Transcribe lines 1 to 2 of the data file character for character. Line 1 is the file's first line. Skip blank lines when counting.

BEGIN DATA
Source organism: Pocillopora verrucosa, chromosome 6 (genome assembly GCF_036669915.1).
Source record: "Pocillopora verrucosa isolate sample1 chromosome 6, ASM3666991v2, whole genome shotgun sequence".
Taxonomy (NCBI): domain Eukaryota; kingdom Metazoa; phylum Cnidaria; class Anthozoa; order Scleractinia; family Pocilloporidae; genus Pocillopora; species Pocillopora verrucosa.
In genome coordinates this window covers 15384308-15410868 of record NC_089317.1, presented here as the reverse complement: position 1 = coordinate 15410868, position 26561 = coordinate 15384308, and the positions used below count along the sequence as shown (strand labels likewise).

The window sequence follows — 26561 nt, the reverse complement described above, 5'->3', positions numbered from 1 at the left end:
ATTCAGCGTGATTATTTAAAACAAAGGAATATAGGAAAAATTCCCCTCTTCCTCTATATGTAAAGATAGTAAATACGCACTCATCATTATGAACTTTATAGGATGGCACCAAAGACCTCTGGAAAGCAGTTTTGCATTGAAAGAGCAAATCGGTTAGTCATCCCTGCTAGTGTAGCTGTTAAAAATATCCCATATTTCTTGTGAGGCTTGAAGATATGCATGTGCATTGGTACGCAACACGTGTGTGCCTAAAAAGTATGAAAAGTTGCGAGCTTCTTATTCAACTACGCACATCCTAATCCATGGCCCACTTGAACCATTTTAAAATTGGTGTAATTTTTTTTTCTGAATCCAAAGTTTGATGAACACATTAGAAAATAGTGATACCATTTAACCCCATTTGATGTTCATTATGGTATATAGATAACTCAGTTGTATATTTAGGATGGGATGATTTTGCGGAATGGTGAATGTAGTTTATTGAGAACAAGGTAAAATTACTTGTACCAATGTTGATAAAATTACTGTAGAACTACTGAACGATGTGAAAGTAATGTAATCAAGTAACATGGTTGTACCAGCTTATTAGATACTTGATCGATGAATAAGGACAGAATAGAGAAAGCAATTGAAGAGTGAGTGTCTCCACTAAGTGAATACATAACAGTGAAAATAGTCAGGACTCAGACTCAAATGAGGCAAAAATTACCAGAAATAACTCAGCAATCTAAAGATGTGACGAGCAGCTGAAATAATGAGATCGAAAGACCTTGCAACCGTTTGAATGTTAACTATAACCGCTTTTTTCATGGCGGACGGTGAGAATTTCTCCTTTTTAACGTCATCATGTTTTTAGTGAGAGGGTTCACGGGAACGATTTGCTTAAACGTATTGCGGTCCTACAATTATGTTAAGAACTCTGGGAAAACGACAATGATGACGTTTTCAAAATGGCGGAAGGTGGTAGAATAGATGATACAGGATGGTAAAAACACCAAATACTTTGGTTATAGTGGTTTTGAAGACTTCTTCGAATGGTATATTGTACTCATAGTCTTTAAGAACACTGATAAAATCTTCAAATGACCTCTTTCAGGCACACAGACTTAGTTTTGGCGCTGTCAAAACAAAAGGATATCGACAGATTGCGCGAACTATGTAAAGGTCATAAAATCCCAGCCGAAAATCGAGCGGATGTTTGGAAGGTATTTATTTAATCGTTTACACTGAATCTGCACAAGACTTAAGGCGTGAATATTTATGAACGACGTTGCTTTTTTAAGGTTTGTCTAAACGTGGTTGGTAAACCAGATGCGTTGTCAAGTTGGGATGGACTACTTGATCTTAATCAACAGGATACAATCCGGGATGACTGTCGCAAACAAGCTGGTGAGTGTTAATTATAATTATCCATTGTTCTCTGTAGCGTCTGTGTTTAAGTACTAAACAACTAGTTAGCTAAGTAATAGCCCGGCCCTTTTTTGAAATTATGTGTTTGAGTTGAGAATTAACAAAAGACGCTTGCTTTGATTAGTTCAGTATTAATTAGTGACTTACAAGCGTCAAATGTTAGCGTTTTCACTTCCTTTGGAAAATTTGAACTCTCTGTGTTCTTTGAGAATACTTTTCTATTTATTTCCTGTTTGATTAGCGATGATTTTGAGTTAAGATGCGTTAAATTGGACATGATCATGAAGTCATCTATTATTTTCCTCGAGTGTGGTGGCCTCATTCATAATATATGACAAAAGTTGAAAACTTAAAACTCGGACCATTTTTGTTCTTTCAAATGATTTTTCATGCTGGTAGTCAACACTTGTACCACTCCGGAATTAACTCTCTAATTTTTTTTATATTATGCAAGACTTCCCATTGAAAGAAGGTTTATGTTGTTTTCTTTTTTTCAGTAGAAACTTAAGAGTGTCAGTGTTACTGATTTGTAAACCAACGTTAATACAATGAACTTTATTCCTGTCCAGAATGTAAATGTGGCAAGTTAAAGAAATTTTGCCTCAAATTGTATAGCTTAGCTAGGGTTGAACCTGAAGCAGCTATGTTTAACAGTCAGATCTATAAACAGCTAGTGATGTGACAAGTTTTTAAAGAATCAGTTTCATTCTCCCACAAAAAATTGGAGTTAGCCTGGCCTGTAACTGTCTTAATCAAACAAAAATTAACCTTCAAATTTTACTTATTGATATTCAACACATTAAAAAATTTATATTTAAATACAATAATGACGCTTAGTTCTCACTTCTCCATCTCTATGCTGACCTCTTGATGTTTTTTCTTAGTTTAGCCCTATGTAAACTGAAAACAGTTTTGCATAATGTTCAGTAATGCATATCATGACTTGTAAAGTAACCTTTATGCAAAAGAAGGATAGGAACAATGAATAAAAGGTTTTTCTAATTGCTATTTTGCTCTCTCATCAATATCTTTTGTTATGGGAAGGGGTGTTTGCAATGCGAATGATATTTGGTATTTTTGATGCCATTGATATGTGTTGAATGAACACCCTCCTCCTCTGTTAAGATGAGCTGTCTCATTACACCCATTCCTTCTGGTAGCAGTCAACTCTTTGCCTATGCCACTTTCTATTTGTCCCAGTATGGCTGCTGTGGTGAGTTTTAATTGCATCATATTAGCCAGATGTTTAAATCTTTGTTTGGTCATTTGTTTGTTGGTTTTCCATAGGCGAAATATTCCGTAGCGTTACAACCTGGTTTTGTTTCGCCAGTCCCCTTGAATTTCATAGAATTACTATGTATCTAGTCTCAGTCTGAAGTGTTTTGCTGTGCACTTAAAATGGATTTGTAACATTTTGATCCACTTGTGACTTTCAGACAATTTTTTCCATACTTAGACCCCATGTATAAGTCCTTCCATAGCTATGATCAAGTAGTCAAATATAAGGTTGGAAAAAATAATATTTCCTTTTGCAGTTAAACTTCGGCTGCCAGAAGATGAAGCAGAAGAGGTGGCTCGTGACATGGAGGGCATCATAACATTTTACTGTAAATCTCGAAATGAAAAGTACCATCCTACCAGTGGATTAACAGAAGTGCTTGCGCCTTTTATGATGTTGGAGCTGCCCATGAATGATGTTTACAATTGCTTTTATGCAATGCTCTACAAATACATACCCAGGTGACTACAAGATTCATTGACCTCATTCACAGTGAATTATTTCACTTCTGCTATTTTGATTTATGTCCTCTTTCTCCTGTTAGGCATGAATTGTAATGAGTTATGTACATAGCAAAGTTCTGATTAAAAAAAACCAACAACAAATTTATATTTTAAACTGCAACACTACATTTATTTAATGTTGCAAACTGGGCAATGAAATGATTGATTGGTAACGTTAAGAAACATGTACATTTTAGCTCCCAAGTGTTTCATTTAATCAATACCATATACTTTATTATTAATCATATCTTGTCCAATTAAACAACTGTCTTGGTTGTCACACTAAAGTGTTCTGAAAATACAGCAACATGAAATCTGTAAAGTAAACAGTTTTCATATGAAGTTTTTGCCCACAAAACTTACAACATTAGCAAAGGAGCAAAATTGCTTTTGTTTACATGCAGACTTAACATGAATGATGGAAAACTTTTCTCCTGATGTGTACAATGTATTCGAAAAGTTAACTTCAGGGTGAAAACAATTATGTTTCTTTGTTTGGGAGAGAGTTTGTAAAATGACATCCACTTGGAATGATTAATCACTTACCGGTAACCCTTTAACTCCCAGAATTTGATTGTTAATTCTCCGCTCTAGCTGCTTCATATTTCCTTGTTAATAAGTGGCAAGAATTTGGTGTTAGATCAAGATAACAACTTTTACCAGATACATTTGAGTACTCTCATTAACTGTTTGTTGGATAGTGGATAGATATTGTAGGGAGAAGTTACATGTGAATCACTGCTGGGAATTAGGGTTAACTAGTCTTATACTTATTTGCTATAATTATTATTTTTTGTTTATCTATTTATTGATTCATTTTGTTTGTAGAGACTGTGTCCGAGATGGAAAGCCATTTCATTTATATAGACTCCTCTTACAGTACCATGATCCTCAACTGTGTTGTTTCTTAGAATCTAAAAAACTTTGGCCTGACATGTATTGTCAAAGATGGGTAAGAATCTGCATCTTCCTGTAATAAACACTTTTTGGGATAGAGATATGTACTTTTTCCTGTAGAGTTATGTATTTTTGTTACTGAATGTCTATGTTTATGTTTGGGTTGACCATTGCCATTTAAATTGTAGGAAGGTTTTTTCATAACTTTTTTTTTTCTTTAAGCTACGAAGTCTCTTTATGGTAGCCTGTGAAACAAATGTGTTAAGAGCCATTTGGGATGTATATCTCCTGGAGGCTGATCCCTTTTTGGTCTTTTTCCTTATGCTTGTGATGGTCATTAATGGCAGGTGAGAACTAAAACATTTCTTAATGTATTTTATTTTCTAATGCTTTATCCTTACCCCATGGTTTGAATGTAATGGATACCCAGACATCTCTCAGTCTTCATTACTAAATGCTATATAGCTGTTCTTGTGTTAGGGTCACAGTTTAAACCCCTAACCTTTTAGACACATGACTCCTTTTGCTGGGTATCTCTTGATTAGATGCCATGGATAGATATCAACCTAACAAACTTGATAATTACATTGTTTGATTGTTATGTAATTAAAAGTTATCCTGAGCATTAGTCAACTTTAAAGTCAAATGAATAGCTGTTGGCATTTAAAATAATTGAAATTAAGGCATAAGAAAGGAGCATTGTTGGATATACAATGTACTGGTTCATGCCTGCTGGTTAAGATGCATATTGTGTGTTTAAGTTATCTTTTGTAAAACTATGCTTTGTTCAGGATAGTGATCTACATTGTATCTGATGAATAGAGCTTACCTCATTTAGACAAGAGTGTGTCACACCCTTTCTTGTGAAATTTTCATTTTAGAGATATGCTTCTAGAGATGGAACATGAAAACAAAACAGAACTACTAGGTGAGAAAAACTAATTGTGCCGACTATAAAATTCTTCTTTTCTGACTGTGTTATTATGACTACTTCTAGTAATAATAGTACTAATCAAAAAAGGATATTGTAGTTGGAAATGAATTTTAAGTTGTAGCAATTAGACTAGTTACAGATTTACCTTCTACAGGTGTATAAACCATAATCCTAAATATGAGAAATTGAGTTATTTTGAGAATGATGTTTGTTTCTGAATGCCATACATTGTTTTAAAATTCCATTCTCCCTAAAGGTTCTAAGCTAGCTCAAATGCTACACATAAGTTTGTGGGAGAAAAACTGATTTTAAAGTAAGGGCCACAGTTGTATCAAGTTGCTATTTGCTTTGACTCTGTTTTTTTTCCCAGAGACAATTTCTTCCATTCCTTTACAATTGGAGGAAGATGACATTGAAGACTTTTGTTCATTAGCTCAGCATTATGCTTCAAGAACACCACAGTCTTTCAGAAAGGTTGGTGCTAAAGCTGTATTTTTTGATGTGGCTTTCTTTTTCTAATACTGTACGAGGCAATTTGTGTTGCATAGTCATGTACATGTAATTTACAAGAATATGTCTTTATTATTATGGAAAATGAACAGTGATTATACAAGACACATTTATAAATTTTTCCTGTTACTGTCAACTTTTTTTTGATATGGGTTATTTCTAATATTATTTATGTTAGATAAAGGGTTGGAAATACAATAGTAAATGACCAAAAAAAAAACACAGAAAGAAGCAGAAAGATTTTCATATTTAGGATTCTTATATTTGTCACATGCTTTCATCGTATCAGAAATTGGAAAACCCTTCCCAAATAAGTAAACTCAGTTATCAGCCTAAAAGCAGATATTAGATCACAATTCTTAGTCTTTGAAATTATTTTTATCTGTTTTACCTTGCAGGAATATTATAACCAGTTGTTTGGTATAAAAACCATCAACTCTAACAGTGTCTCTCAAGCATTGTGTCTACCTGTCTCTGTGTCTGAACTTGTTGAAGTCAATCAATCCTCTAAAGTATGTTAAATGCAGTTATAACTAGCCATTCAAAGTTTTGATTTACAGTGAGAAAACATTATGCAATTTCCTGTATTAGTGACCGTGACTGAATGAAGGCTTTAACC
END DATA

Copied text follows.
Source organism: Pocillopora verrucosa, chromosome 6 (genome assembly GCF_036669915.1).
Source record: "Pocillopora verrucosa isolate sample1 chromosome 6, ASM3666991v2, whole genome shotgun sequence".